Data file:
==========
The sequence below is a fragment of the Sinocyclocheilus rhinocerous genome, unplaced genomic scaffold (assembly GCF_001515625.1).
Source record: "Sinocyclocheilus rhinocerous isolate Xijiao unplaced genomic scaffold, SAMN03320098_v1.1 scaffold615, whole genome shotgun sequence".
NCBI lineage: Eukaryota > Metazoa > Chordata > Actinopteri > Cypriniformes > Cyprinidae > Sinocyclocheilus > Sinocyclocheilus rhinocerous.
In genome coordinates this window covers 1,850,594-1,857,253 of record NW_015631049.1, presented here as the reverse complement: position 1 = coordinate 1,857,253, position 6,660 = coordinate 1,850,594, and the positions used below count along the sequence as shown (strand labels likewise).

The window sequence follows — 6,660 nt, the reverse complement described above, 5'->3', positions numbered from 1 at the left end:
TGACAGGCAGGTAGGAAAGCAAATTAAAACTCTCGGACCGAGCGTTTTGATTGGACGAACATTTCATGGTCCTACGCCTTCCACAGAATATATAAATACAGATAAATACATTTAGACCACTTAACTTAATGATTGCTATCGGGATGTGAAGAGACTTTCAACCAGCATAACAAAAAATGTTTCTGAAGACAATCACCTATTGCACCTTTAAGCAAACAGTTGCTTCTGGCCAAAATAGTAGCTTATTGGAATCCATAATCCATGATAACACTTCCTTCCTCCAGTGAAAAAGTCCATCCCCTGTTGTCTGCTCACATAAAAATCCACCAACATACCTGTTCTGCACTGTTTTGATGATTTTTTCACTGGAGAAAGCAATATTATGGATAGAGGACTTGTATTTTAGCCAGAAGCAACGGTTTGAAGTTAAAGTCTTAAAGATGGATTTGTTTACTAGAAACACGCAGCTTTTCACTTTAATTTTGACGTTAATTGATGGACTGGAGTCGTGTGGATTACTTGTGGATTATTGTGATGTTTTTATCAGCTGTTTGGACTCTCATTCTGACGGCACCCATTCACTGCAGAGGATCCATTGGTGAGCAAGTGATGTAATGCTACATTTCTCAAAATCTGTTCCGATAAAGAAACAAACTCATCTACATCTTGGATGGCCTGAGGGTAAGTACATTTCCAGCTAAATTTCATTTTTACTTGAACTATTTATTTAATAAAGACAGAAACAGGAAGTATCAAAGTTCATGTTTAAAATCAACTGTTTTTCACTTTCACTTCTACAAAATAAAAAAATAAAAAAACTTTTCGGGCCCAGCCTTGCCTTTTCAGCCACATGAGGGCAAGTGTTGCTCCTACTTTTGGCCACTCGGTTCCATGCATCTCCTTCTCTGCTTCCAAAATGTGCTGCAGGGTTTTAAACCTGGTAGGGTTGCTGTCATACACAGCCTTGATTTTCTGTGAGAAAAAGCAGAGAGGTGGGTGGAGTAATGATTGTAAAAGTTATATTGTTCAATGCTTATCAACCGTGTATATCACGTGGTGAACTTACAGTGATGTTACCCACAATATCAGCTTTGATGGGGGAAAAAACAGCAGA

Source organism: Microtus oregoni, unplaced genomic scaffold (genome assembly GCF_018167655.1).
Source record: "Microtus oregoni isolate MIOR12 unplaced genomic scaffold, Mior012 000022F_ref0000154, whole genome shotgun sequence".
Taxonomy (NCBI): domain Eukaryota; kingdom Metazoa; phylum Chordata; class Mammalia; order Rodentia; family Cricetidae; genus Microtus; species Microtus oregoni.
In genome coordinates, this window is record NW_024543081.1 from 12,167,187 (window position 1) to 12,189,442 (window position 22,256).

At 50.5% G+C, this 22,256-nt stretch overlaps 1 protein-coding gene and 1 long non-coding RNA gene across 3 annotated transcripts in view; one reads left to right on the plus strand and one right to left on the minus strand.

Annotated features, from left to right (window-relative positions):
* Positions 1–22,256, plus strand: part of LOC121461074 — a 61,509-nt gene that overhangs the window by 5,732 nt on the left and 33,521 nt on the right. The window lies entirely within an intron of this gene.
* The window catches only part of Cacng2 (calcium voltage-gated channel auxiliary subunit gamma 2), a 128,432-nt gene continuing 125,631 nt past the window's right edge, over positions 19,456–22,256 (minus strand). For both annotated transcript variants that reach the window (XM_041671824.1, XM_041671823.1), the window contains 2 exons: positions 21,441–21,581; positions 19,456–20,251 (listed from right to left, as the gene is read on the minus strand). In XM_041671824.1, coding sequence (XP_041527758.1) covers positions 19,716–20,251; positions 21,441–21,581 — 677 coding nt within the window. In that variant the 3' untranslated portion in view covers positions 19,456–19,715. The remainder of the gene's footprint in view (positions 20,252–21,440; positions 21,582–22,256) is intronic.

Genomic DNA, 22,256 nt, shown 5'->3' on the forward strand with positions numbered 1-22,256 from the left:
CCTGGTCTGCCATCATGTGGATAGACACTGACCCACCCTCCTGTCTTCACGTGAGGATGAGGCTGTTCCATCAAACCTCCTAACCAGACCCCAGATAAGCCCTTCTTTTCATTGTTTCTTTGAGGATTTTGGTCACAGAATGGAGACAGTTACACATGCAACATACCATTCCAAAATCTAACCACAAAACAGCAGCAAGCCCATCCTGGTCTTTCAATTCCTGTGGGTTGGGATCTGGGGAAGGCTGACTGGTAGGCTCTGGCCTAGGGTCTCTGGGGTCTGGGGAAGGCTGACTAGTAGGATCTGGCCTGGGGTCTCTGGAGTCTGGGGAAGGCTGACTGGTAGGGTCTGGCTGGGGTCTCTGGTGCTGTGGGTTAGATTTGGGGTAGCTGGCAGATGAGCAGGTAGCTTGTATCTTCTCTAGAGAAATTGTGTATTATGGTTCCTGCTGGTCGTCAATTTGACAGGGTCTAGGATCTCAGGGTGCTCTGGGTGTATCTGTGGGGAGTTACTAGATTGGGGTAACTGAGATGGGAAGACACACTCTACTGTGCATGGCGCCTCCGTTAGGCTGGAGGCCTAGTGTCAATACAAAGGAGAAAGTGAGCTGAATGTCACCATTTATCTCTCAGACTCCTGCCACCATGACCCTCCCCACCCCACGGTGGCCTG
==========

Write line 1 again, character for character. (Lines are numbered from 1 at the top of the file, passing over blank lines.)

The sequence below is a fragment of the Sinocyclocheilus rhinocerous genome, unplaced genomic scaffold (assembly GCF_001515625.1).